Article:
Local pastor brings home a little Bavaria

Posted by on Jun 11th, 2010 and filed under Religion. You can follow any responses to this entry through the RSS 2.0. You can leave a response or trackback to this entry

Pastor Bryan Griem

By Erna TAYLOR-STARK

Do you know where Oberammergau is? Can you even say it? And why in the world would you want to go there? If you are Reverend Bryan Griem, senior pastor of Montrose Community Church, you not only know the answers but you have been there.
Oberammergau is located in Bavaria, southern Germany and is host to a world famous passion play performed once every 10 years. To Pastor Griem, 2010 was his year to realize a long held passion of his own: to attend the event.      “It is something I have always wanted to do and if I didn’t go soon – I would be almost 60 by the time the next one is staged!” he laughed.
He first heard about a tour that his alma mater, Talbot School of Theology – Biola University, was trying to put together: A Reformation Tour for Alumni.   He then learned that Pilgrim Tours was having a one week tour of Oberammergau and The Seven Churches of Revelation in
Turkey. Thinking it was “now or never” he pulled together the fare and embarked on his personal odyssey.
The village of Oberammergau is situated at the foot of the Bavarian Alps that form the backdrop for this spectacular event performed by over 2,000 actors. The Passion was started in 1633 and 2010 presented the 41st performance. This tiny woodcarvers’ village swells to amazing capacity at the time of the performances. Otherwise the town is very quiet and sleepy – much like Solvang without a festival according to Griem. But the play is something that is always on the minds of the town inhabitants. “The mothers in Oberammergau think about their sons being potential choices to play Jesus in the play,” said Griem.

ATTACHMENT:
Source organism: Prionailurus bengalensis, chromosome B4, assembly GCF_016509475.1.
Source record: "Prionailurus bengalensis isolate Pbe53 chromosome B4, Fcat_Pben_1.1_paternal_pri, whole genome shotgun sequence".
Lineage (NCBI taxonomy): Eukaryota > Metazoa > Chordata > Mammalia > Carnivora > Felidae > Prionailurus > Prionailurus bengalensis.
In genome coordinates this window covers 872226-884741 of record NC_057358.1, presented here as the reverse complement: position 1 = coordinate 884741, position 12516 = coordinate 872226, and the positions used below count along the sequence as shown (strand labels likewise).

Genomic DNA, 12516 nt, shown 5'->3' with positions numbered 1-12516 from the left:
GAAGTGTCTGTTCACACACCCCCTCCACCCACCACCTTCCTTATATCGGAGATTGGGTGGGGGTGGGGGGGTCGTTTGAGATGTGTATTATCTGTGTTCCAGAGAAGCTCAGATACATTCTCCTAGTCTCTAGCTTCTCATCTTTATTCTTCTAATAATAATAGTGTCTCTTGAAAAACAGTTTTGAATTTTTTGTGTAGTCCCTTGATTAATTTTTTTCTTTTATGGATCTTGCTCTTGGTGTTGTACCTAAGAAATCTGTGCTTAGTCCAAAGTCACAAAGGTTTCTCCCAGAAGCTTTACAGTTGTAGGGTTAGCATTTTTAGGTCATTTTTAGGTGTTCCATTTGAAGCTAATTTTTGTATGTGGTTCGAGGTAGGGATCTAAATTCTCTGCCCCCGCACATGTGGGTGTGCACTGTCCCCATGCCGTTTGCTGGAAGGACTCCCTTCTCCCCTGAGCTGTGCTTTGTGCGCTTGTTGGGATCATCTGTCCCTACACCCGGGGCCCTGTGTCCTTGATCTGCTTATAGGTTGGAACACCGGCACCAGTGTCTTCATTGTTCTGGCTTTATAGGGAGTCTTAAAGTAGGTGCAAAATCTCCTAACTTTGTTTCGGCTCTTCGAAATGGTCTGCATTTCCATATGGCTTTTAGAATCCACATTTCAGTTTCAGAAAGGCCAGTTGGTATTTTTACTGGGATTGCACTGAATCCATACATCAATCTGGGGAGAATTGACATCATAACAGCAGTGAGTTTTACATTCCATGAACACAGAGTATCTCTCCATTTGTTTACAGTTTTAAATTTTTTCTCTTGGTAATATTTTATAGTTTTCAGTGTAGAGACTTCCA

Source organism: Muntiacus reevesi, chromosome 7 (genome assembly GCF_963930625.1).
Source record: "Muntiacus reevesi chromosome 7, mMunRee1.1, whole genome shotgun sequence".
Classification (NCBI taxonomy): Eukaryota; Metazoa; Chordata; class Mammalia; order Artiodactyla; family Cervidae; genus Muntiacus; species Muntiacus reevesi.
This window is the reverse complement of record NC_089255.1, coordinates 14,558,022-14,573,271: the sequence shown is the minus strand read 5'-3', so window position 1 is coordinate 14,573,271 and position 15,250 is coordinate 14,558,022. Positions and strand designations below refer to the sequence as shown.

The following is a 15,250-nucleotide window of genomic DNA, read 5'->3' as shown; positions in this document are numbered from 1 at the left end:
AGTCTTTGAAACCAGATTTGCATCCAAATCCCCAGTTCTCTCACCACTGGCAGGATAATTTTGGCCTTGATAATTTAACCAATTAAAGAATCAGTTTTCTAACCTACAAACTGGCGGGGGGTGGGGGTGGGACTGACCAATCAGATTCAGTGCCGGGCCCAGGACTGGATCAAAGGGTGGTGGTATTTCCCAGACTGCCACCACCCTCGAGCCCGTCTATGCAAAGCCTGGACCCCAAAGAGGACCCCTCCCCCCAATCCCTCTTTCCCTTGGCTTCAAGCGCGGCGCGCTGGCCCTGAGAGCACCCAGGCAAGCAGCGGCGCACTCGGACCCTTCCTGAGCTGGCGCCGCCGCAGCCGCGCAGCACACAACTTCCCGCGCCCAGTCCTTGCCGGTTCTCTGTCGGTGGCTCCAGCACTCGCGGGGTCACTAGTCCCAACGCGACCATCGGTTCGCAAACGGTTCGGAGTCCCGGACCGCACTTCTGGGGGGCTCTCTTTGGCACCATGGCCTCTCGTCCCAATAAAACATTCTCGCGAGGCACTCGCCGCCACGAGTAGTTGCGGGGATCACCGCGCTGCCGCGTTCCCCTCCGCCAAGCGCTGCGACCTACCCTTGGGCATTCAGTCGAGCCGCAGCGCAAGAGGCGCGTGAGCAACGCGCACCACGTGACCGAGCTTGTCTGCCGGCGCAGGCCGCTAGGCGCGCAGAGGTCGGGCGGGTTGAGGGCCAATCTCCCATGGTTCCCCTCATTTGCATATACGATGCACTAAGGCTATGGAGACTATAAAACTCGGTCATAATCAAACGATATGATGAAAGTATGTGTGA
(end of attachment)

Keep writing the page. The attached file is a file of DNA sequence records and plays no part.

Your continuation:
It is performed outside under whatever circumstances Mother Nature supplies and this past May was very cold. “The actor portraying Jesus on the cross must have been freezing, but gave no indication of that to the audience; he was so caught up in his role,” recalled Griem. “You can see the actors pretending to nail Christ to the cross and they actually lift the cross up with the actor in place. Although it is unclear how he stays up there, the nail marks are very obvious on his hands and feet. When they lower ‘Jesus’ it is as though he were dead as he slides into the shroud (where he is cradled by his mother, Mary) that will take him to his tomb.”
Staying true to the Easter story, the play portrays the life of Jesus up until the time of His crucifixion and resurrection. The time frame lasts over nine hours, with three hours of stage time, a three hour break for dinner and then the final three hours depicting the death and resurrection. “It is a grueling emotional time, and is most unnerving to hear Christ vilified in a language that you don’t really understand, which makes it even more unnerving. Dachau was not on my itinerary, but I went there on my own. To be in, and experience a country that could produce Dachau, and then produce this fierce Christian loyalty was a revelation to me that really connected the two passions – one horrible, the other divine. Both were moving and draining experiences; the latter fortifies your faith in humanity in that we can recover from something like this.”
“I am so fortunate to have had the opportunity to do this – to see Christians from all over the world proclaiming their faith and being proud to do so.”
Pastor Griem lives in the Tujunga with his wife and two children and has been with
the Montrose Community Church for four years. Though he was born in Visalia, he grew up in the east. He returned to California thinking he would be a movie star, but “Hollywood turned me into a minister!” he laughed.
Montrose Community Church is located at 2416 Montrose Ave. in Montrose. MontroseCommunity@sbcglobal.net.

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